MCCOY, THOMAS (?–1838?). Thomas McCoy, a partner with Daniel DeCrow as one of Stephen F. Austin's Old Three Hundred homesteaders, came to Texas, possibly from Pennsylvania, by 1823. He and DeCrow received title to a sitio of land now in Matagorda County on July 24, 1824. At his home on lower Caney Creek in February 1836 McCoy was judge in the election of delegates from the Matagorda municipality to the Convention of 1836. By April 1836 a Thomas McCoy was heading a company of mounted riflemen, one of whose members was Richardson Royster Royallqv. Probably after the Texas revolution McCoy married the widow of William A. Alley, Sr. The couple probably had at least two children and may have lived at Alleyton. At one time McCoy had a gristmill, cotton press, and cotton gin house on his farm. In April 1837 John Duncan bought McCoy's land, and by June 1838 McCoy had died.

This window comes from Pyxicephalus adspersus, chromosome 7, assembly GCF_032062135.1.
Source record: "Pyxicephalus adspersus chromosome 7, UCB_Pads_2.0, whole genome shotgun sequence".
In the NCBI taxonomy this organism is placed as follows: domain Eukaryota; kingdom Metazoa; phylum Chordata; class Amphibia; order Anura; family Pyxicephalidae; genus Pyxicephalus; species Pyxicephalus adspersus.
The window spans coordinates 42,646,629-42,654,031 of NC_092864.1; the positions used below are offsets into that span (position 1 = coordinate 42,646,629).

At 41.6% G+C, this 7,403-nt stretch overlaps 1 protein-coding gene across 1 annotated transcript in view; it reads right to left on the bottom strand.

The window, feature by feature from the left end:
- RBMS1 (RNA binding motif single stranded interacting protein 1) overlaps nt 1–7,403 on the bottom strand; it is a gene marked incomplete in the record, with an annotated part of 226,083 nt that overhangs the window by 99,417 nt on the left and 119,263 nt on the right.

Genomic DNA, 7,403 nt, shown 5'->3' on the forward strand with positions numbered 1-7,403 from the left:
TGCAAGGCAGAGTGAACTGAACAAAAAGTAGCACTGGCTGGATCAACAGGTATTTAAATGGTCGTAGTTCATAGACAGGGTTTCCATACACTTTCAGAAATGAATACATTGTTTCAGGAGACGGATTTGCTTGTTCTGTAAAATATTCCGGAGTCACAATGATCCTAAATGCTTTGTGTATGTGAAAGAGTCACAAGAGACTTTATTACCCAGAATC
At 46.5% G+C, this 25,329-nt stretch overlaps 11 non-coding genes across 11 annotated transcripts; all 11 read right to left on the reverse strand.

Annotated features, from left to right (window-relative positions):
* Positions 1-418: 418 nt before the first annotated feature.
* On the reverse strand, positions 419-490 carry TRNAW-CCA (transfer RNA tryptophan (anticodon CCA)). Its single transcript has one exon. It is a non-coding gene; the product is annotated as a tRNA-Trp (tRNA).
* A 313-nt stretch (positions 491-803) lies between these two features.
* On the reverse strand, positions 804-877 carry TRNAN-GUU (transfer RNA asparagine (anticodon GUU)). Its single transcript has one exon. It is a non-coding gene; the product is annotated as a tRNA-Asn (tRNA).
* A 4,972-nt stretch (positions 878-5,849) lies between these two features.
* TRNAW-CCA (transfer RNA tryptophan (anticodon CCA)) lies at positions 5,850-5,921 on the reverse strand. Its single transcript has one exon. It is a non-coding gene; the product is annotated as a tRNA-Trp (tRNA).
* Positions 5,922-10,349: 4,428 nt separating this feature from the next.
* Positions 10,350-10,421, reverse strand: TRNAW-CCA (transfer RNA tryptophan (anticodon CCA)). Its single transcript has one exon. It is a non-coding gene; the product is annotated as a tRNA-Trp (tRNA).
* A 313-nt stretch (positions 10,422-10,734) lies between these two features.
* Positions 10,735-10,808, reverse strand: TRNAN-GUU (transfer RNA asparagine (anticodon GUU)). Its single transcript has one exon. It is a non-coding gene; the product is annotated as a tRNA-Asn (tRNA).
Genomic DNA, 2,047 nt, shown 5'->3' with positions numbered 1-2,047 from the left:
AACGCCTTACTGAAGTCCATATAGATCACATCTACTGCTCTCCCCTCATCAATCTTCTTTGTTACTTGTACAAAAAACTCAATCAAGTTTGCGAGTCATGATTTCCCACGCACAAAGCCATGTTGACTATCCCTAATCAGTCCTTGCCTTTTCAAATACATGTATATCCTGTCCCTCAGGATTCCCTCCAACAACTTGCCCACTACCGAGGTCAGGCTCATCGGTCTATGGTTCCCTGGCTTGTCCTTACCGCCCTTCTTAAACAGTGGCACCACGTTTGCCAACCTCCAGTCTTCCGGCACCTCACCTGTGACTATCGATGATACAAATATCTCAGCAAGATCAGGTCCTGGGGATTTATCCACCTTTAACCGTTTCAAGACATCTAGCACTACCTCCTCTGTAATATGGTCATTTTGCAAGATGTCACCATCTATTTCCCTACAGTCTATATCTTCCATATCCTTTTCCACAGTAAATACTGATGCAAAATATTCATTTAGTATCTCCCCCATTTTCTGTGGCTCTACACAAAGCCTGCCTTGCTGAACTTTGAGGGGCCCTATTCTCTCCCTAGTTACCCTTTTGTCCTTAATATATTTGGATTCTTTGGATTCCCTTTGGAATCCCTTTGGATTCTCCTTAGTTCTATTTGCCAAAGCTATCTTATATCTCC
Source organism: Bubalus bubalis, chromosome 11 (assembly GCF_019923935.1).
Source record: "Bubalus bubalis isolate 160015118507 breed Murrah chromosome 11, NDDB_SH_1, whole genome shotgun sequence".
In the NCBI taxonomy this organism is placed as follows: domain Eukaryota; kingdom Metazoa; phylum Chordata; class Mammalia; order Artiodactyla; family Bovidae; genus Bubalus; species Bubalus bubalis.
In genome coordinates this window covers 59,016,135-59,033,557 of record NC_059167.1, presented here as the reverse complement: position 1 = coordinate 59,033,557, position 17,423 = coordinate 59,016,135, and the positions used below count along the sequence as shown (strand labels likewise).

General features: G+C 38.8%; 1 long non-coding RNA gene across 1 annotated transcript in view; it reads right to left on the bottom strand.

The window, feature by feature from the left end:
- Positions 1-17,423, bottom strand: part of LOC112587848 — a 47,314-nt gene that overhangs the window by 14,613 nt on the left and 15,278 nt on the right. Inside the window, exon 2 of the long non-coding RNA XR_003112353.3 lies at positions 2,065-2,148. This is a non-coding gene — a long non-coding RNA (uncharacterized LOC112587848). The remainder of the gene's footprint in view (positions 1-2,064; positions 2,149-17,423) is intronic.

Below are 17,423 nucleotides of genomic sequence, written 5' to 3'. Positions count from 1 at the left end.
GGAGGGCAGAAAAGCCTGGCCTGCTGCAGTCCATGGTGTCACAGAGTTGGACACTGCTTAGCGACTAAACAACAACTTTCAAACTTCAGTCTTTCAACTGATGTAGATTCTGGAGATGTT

Eugene C. Barker, ed., The Austin Papers (3 vols., Washington: GPO, 1924–28). Lester G. Bugbee, "The Old Three Hundred: A List of Settlers in Austin's First Colony," Quarterly of the Texas State Historical Association 1 (October 1897). Louis Wiltz Kemp, The Signers of the Texas Declaration of Independence (Salado, Texas: Anson Jones, 1944; rpt. 1959). Matagorda County Historical Commission, Historic Matagorda County (3 vols., Houston: Armstrong, 1986). Annie Doom Pickrell, Pioneer Women in Texas (Austin: Steck, 1929). Gifford E. White, 1830 Citizens of Texas (Austin: Eakin, 1983).
The following, adapted from the Chicago Manual of Style, 15th edition, is the preferred citation for this article.Rachel Jenkins, "MCCOY, THOMAS," Handbook of Texas Online (http://www.tshaonline.org/handbook/online/articles/fmc30), accessed December 10, 2013. Published by the Texas State Historical Association.